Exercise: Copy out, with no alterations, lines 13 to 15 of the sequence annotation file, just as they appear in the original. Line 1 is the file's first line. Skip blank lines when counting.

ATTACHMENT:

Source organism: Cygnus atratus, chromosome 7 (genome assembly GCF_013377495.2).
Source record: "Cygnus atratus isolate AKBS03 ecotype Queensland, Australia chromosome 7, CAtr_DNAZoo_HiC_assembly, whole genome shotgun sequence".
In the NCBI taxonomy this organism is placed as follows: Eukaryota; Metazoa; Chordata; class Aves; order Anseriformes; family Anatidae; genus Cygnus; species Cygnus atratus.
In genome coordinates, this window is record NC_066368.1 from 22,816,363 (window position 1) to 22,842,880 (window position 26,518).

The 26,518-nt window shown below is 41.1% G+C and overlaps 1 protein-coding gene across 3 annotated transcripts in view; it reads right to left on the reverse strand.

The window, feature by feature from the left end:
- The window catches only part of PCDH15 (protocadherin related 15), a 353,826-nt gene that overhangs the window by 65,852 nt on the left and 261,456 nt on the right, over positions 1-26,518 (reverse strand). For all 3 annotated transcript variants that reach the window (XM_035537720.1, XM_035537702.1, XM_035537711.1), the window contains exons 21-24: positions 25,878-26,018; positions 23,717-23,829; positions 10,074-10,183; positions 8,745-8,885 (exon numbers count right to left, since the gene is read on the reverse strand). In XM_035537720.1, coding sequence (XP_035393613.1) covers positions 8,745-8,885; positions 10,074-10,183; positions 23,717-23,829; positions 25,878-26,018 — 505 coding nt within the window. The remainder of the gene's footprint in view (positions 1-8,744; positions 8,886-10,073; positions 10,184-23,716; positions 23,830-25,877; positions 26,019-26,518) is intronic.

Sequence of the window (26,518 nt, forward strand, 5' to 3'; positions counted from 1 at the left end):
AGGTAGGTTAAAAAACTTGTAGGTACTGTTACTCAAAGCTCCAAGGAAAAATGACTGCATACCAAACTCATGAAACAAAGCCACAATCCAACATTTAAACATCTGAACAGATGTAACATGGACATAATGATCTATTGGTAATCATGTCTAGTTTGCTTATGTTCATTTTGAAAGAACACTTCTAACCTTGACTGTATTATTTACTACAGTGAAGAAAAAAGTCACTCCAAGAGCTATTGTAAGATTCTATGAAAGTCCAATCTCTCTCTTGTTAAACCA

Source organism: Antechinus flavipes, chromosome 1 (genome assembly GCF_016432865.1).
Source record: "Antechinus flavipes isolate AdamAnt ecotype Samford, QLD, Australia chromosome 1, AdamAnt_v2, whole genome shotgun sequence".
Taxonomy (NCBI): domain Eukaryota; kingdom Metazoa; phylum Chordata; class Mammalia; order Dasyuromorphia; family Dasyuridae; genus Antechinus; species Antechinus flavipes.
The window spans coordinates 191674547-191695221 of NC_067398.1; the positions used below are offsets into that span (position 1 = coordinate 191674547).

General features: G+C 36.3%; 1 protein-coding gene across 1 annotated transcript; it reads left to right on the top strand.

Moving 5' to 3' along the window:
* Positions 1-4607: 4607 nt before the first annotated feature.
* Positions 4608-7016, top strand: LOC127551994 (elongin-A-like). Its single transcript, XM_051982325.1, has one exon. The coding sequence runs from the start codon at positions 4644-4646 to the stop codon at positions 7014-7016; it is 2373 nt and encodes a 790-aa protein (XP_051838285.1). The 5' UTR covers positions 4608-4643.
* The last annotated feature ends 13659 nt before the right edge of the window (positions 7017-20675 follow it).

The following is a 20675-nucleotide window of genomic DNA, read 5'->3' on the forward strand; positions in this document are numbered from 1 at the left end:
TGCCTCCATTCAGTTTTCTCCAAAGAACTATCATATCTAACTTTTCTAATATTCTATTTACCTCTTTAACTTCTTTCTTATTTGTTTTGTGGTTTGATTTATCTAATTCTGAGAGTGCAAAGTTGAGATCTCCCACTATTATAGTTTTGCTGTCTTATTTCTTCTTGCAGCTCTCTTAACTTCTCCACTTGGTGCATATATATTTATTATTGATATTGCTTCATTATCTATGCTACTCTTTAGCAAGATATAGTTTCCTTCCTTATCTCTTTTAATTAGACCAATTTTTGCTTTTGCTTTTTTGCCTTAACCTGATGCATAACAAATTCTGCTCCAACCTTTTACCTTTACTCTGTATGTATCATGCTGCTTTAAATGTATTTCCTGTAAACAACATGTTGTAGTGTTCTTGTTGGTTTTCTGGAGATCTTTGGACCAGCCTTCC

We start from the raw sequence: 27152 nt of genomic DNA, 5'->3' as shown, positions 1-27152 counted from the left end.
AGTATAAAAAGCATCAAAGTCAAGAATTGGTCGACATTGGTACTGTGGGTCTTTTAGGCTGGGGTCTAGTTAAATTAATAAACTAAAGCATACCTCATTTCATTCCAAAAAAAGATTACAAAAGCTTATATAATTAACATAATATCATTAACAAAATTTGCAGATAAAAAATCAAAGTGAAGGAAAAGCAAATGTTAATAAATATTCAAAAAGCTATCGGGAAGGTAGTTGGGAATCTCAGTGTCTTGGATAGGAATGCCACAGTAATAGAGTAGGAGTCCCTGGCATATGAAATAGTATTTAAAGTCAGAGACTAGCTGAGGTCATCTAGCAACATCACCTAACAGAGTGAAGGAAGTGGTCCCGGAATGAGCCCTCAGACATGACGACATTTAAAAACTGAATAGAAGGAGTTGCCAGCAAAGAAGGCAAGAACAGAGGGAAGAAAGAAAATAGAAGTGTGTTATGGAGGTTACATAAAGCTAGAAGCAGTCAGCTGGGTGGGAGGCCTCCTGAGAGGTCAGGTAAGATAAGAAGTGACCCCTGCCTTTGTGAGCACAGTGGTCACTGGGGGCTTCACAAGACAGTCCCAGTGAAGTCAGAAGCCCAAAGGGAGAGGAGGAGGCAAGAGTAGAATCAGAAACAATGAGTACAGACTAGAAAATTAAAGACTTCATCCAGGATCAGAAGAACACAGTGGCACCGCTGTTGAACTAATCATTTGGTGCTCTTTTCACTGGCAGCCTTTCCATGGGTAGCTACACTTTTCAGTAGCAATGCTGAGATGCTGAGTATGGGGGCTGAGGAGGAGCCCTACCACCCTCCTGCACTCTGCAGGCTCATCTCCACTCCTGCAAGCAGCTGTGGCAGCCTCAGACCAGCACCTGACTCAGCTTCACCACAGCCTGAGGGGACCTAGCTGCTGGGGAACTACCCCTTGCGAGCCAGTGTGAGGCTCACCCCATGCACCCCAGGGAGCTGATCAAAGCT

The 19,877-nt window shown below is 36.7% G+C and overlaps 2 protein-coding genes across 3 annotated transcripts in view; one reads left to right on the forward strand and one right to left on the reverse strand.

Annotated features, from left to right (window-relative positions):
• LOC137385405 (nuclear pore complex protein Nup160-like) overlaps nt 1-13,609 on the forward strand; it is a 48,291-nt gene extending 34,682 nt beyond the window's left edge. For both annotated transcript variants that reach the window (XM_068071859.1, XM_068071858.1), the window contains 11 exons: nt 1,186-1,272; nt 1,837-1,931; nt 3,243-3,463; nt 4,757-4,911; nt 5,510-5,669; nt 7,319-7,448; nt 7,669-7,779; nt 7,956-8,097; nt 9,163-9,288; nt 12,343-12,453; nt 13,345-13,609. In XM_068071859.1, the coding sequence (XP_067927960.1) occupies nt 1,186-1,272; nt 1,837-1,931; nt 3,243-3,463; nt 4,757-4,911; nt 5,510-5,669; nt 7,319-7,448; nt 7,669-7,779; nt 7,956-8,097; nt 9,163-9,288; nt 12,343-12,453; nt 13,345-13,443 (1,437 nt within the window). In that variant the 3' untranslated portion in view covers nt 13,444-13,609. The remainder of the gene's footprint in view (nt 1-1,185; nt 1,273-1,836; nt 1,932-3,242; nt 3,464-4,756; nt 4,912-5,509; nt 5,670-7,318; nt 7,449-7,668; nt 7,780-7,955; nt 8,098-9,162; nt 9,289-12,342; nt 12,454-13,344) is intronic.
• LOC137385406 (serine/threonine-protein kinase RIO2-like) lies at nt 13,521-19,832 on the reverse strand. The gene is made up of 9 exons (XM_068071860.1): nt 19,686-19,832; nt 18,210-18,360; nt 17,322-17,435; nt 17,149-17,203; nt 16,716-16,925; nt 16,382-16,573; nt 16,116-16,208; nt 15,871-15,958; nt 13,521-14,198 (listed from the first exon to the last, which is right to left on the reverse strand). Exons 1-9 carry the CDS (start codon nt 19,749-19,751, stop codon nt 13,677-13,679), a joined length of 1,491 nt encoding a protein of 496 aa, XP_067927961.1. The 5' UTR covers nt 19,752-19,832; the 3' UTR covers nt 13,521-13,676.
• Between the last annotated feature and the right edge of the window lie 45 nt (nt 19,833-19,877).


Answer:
The window spans coordinates 191674547-191695221 of NC_067398.1; the positions used below are offsets into that span (position 1 = coordinate 191674547).

General features: G+C 36.3%; 1 protein-coding gene across 1 annotated transcript; it reads left to right on the top strand.

Moving 5' to 3' along the window: